We began our wrestling class with another short warm up then we dove into our technique, the "lateral drop". We did this with out a crash pad because wrestlers are masochists. In addition to the lat drop I was shown how to "run the pipe" and how to shoot in for the ol' college double. To my surprise diving face first into a man's crotch came pretty naturally to me. With my introduction into wrestling complete we paired off and began our timed rounds. I was paired with our good friend Tyler again who proceeded to show me what the ceiling looked like from every angle imaginable. Between one of my inversions I asked him how long he had been doing this type of thing. His reply was "Seven". Which you could interpret as seven years, you could do this and you would be very wrong. I came to find out that "seven" meant "Since I was seven years old you scrawny twat". A few timed rounds and a Spartan version of king of the hill later and the hour was up. I had made it through my first day. In my infinite wisdom I had walked to the gym that day. I lived at the bottom of a hill and the gym was located on the other side. As I climbed I relived every cross face and every slam I had endured that evening. My legs burned with every step and my lungs screamed like I was breasting some high peak. As I reached the summit my fortitude had reached it's end and I spent the next fifteen minutes or so sprawled half naked on the side walk trying to catch my breath. As I regained my composure and began the trek downhill I began to feel the sensation of euphoria that always accompanies great strain and accomplishment. After the most refreshing shower beer I can recall my mind was made up. I would be back at the gym the very next day.

Two years later and that decision is still paying off. My time at the gym has done more for me than anything else I've done in those few years. I'm healthier, happier, I eat better, I no longer smoke. That feeling of "softness"? Gone. All this has it's price though. I have some days where my body screams at me. My knees hurt when it rains. My fingers aren't as responsive as they were. I pretty much feel like my sternum is bruised all the time. All and all every agony was worth it. Not only do I feel physically stronger,( I'm positive that for the first time in my life I could kick the shit out of nineteen year old Dooner) I mentally more prepared for dealing with adversity than ever before.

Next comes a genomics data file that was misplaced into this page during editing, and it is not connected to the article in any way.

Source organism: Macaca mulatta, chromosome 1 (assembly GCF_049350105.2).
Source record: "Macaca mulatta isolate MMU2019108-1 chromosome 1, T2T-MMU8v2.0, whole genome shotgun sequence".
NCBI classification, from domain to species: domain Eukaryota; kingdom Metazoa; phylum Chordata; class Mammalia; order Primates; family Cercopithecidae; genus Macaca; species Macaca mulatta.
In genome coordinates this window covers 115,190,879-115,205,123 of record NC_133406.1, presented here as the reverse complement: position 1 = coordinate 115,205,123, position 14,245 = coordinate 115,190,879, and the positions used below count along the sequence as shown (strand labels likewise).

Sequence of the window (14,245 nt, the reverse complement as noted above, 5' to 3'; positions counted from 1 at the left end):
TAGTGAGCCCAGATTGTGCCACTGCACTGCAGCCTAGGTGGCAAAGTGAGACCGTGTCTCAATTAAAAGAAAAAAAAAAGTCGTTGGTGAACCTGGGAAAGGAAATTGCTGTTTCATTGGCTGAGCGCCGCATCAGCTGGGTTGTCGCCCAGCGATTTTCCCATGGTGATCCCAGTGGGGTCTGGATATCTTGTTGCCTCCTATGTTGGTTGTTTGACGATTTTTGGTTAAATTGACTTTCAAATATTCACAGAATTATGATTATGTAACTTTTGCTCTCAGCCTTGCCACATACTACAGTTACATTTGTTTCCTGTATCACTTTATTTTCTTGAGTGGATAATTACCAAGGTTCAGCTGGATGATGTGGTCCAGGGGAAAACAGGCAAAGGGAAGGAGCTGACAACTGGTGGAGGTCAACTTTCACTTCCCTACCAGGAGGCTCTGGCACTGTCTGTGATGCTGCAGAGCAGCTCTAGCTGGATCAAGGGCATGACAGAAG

Below I've included a document based on something one of my instructors drew up for me when I asked about my progress towards blue belt. I found it helpful to put my game down on paper so I could see what areas I need work on and really identify my strengths.The thinking is that if you can confidently fill this out you might be ready to proceed to the next belt level. I hope some of you other novices out there can use it as well. And.... I guess that's all I got for now. Thank you all for reading and I look forward to many discussions in the future.

Takedowns

________, ________

Guard Passes

________, ________, From Range: ________, ________

Side Control Attacks(Top)

________, ________ Transitions: ________, ________

Mount Attacks(Top)

________, ________ Transitions: ________, ________

Back Mount(Top)

________, ________ Sweeps: ________, ________ Transitions: ________, ________

Closed Guard Attacks

________, ________ Sweeps: ________, ________ Transitions: ________, ________

Half Guard Attacks

________, ________ Sweeps: ________, ________ Transitions: ________, ________

Butterfly

________, ________ Sweeps: ________, ________ Transitions: ________, ________

Back Mount(Bottom)

________, ________ Sweeps: ________, ________ Transitions: ________, ________

Side Control(Bottom)

________, ________ Sweeps: ________, ________ Transitions: ________, ________

Other Guards

________, ________ Sweeps: ________, ________ Transitions: ________, ________

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via www.bjjlegends.com

(Only size photo I could find. I'm the forth from the left on the back row.)


\The FanPosts are solely the subjective opinions of Bloody Elbow readers and do not necessarily reflect the views of Bloody Elbow editors or staff.